Progressives speak of fairness in economic development. They seek an egalitarian world in totality, yet they give little consideration to the rights of a family owned business. When Hillary Clinton announced Saturday, she mentioned small business. However, the tone of her speech was that government, not free enterprise, must be trusted to produce fairness in society. When asked about this theme in her speech, John Podesta, Chairman of Clinton’s campaign, said on Meet the Press that her economic message is different from the conservatives. She speaks of representing everyone, but the policies that she advocates are that one segment of society must support another – government oversight as a priority. This is nothing more than historical Europeanism in reverse – the private business class supports the underclass. Where is the inclusiveness of benefits to all people in this policy?

Jeb Bush, the other half of the dynasty in presidential politics this year, spent the majority of his speech detailing how free enterprise and less government would serve the poor and minorities – free enterprise as a priority. He also said that one of his primary goals was getting government out of the business of making mistakes. The goal is not for government to determine how everybody should live. The goal is not for the King to establish a system wherein one segment of society is subservient to another. The goal is to provide independence for all people.

People are in need of government services. We should live by a set of rules that provides for order, civility, and love for one another. Part and parcel of this order is that citizens are responsible to some extent for their own actions, and that everyone should contribute something to their pursuit of happiness. If we want to provide housing for everyone, then we should tax ourselves and provide direct payments to housing for those who cannot afford it. We should not pass off this obligation of government to banks by telling them that they must loan money to people who can’t afford to pay it back. By funding the program directly, and not through the subterfuge of regulation, there is transparency in the government action. And as a people, we can better determine how to allocate resources to help each other and provide for the common good.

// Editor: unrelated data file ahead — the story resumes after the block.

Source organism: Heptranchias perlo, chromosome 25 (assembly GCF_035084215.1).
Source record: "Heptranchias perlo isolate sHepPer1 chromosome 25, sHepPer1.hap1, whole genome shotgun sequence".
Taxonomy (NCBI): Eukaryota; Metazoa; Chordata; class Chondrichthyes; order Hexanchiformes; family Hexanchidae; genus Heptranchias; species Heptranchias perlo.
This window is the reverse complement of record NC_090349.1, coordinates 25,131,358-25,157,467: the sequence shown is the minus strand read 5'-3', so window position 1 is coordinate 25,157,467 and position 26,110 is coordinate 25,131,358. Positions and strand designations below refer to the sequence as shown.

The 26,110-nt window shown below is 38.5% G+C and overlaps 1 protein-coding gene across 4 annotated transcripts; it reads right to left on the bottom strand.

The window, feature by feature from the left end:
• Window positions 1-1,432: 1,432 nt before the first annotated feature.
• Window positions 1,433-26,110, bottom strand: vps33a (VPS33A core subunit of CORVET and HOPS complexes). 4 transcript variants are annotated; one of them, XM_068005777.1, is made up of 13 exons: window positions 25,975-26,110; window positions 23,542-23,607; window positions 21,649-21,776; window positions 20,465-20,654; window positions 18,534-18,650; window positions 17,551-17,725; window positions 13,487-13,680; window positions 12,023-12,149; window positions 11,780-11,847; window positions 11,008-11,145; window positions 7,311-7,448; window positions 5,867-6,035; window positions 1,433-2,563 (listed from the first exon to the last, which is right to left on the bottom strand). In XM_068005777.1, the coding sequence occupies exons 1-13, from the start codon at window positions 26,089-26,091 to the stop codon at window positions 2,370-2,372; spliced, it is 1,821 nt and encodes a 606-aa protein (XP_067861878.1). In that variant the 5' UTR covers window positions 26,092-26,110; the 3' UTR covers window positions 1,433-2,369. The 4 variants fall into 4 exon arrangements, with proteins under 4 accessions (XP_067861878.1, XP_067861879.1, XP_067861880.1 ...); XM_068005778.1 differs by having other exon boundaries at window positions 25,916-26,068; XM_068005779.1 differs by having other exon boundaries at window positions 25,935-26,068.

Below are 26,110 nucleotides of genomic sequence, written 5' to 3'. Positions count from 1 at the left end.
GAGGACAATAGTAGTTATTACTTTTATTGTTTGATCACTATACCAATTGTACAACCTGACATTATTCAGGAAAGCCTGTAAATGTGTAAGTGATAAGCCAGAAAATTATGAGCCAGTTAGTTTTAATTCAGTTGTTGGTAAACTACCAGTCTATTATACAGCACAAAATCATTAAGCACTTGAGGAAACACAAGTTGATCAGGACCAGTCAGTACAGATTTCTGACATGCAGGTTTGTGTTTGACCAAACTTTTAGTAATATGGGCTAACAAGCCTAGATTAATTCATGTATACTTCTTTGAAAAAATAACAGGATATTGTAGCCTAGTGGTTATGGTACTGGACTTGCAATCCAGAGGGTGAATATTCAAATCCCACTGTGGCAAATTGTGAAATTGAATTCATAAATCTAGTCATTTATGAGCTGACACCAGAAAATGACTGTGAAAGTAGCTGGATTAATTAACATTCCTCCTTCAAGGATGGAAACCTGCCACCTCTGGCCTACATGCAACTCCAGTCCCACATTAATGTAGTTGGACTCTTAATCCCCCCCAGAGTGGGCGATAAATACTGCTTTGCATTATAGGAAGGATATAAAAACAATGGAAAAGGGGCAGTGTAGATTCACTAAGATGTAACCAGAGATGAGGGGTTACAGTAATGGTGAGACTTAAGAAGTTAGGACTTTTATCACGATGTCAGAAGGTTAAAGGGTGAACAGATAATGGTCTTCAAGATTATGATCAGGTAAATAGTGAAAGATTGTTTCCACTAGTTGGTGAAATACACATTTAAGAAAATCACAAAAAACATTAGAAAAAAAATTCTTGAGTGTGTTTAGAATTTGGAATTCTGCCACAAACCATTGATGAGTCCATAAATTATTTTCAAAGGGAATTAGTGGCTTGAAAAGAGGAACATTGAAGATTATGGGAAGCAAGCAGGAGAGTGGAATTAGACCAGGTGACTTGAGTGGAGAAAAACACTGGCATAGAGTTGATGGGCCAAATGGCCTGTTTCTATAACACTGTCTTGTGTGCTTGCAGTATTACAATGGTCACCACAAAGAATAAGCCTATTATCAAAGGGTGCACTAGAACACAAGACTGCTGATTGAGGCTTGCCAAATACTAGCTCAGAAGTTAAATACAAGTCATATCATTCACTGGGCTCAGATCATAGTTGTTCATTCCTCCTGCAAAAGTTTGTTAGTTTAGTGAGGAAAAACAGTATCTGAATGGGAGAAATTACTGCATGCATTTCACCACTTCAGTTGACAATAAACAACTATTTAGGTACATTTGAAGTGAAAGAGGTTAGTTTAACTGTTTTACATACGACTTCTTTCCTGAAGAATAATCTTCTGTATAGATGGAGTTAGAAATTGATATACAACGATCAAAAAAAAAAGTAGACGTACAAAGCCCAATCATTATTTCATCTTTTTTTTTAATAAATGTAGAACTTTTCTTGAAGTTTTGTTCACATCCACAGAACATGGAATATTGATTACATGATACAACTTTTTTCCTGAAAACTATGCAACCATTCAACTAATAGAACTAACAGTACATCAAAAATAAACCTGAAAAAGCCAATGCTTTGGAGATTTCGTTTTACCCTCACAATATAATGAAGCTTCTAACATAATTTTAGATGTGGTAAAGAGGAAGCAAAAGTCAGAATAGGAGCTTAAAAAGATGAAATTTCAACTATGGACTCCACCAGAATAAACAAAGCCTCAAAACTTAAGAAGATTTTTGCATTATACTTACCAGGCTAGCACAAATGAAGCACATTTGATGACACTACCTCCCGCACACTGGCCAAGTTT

Progressives see independent business owners and innovators as the enemy who must be regulated in their activities and taxed for the redistribution of wealth. For some reason they view the private enterprise system as the enemy of egalitarianism. They do not apply this standard to sports or entertainment. For one thing, you cannot regulate creativity. The communists tried, but artists, athletes and mathematicians still performed.

Conservatives believe in the revolutionary idea of 1776, that overall in the unrestricted collective pursuit of happiness by individuals, the country is better served in its allocation of resources.   No one should be left behind. Basic needs must be met. But the goal is to provide the opportunity for everyone to pursue their destiny with their God-given abilities as they see fit, with as little government interference as possible.

As we approach the election cycle of 2016, the future of our country, and the experiment that we started in 1776, may very well be at stake. To unite America, we must find balance in providing government services and allowing for freedom. A new vision must be advanced that’s inclusive of all dreams. Either you believe in independence and freedom from the Crown, or you don’t. Europe has had over a thousand years to perfect their system. They are now looking to the United States for world leadership on government finances, world banking, and the Middle East crisis.

What then were our Founding Fathers declaring in 1776? To them, it was tantamount to life. Patrick Henry’s words echo today, “Give me liberty, or give me death” – liberty, as defined by freedom, freedom for the generations of individuals to pursue their God-given destiny. As Americans we must unite and recommit to our founding principles of 1776 to support each other in our individual pursuits of purpose for the greater good.

My name is Marc Nuttle and this is what I believe.

What do you believe?